* Sprinkle nutmeg

Directions - combine, heat and drink


Cafe Orange

2 to 4 oz Cointreau
hot, strong coffee (decafe is smart)
whipped cream

The above provide the caffeine and alcohol mixture one requires to be both alert and relaxed.

Enjoy your blog, been sailing Laser, Finn and Windmill for 25 years and for the past 4 years sailing almost daily in the fjord.

Best Wishes.

I think I like this guy.

Boat Park Chaos

Dear Mr Regatta Parking Lot Attendant,

I know you had a tough job this weekend, trying to coordinate the movements of 250 Laser, Laser Radial and Vanguard-15 sailors and their boats and their trailers and their cars in a field that was perhaps just a tad too small for the job. The chaos on the first morning of the regatta probably wasn't entirely your fault, unless you were also responsible for planning the parking arrangements. So I hope you are thinking, like I am, about what could have been done differently.

Sailors come to this regatta because of its reputation for reliable strong winds and excellent race management on the water. But the land-side logistics can affect our enjoyment of the event too and, frankly, this aspect of the event fell way short of the mark. I hear that some people won't come to this regatta any more because they are not made to feel welcome. I'll probably be back, but only because I have faith that your yacht club can learn from their mistakes. And management of this launch and parking area last weekend was a monumental screw-up of the first order.

At first everything went smoothly. I dropped off my boat and trailer at the launch site a couple of days before the regatta after going over there to practice. My friends assured me that in previous years all the boats and cars and trailers could fit in this field so everything seemed hunky-dory.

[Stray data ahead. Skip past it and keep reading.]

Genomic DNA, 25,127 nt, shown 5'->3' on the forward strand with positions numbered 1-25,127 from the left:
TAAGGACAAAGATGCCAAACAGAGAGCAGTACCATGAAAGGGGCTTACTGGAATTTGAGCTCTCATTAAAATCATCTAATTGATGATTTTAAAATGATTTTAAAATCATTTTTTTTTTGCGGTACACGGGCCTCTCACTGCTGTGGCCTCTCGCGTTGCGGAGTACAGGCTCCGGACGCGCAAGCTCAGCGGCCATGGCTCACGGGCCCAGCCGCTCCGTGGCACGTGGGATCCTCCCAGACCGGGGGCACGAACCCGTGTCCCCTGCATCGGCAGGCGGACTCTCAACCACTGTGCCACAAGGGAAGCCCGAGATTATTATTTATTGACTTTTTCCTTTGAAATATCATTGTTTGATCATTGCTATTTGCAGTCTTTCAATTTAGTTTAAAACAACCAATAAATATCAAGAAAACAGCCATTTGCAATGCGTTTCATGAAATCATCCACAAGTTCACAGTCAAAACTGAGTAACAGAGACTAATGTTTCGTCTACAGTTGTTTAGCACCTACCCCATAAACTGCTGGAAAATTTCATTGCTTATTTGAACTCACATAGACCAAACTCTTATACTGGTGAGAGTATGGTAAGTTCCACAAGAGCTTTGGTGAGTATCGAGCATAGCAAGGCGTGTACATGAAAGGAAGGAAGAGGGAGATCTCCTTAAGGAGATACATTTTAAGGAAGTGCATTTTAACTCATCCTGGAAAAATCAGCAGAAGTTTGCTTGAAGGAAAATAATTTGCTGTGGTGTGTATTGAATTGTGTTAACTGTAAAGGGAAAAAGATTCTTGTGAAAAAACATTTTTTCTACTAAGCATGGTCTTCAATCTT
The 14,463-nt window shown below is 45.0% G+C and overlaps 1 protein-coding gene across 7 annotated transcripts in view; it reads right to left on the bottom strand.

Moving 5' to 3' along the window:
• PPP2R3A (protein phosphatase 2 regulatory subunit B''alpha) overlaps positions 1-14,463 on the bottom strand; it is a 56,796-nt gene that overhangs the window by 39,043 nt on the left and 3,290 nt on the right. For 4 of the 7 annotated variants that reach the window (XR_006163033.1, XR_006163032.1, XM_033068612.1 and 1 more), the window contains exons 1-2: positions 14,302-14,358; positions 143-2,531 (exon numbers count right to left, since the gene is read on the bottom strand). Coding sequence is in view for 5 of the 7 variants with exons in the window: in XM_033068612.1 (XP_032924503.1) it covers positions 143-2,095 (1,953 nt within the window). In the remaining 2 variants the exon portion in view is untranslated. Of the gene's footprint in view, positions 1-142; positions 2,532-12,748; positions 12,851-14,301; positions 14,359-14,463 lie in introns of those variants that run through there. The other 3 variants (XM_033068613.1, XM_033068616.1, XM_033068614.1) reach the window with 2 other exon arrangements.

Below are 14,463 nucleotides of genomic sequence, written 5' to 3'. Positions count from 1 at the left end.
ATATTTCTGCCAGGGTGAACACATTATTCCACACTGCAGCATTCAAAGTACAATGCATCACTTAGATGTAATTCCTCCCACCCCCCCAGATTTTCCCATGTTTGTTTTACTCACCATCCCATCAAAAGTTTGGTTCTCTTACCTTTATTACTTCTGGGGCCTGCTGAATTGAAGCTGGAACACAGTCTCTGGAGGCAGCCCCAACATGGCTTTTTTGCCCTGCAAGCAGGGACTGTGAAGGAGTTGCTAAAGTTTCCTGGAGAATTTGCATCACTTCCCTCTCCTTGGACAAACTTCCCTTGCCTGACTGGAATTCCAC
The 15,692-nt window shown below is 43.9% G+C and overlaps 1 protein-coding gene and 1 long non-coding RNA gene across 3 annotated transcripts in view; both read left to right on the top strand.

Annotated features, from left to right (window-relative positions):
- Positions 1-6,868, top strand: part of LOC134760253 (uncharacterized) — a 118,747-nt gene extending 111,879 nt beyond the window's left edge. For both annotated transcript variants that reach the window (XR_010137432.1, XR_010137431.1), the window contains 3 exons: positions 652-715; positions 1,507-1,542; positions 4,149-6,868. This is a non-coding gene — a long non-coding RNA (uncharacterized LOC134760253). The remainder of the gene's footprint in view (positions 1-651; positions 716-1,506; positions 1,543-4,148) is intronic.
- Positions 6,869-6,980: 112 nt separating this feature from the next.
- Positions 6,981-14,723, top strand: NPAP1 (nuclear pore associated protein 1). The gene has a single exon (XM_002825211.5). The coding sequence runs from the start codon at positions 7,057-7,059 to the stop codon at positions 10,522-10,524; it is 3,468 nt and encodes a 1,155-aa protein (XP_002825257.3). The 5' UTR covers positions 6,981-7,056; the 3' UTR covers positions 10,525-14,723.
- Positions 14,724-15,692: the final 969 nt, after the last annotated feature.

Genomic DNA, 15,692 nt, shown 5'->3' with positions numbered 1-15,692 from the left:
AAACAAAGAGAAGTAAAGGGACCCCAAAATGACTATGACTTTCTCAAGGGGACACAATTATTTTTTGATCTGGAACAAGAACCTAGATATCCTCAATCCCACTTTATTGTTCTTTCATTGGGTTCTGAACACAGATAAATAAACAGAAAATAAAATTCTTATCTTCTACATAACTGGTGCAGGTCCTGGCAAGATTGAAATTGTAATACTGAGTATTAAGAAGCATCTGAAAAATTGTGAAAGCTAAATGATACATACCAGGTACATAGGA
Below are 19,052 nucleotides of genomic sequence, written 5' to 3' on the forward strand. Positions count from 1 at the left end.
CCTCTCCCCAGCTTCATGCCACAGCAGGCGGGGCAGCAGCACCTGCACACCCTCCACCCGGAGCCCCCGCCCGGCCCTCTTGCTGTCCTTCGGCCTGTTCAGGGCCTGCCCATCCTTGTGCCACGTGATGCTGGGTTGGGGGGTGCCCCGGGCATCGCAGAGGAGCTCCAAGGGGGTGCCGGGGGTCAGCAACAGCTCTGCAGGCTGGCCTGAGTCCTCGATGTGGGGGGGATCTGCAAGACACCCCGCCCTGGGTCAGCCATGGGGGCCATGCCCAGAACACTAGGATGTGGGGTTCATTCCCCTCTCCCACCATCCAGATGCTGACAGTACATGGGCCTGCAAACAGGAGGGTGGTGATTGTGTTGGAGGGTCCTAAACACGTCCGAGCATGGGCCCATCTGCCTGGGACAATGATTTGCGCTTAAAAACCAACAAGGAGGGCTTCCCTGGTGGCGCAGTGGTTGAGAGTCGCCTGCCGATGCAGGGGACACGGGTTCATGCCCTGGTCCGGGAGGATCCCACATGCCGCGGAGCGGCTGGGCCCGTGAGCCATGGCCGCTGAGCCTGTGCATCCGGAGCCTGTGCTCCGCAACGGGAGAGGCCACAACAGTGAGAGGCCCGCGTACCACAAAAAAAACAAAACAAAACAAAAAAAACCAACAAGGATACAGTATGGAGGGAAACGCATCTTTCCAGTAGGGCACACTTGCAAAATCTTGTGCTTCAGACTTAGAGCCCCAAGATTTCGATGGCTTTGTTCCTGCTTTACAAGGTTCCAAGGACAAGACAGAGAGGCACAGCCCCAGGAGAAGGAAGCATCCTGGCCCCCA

On Friday morning too it looked at first as if things were under control. There were signs indicating which end of the field cars should be parked. Everyone obeyed the signs and slowly the field filled up. Apart from those signs, you seemed to be letting the sailors decide for themselves where to park their boats, trailers and cars. I wonder if there had been any discussion in the planning meetings about the capacity of this field and perhaps the need to park the cars in orderly tight rows to maximize use of space? Had anyone thought to suggest parking boat trailers at one of the remote parking lots to create more space for boats and cars?

Boats were being rigged. Sailors were getting dressed for the water. More and more boats and trailers and cars were arriving. Then at 9am, about half an hour before we were due to launch, the crisis hit. The field was full. Cars and trailers were backing up down the entrance road. Tempers were getting frayed. The latecomers could see that they would miss the start. There was nowhere to put all the boats and cars. Total mess. Didn't you see it coming before then?

Let's be charitable. I won't say you lost it. I will say you made an executive decision. You marched over to the young man who had the car parked furthest from the entrance, and told him brusquely to move his car to the other lot a couple of miles away and to catch a shuttle bus back. Actually you were very brusque.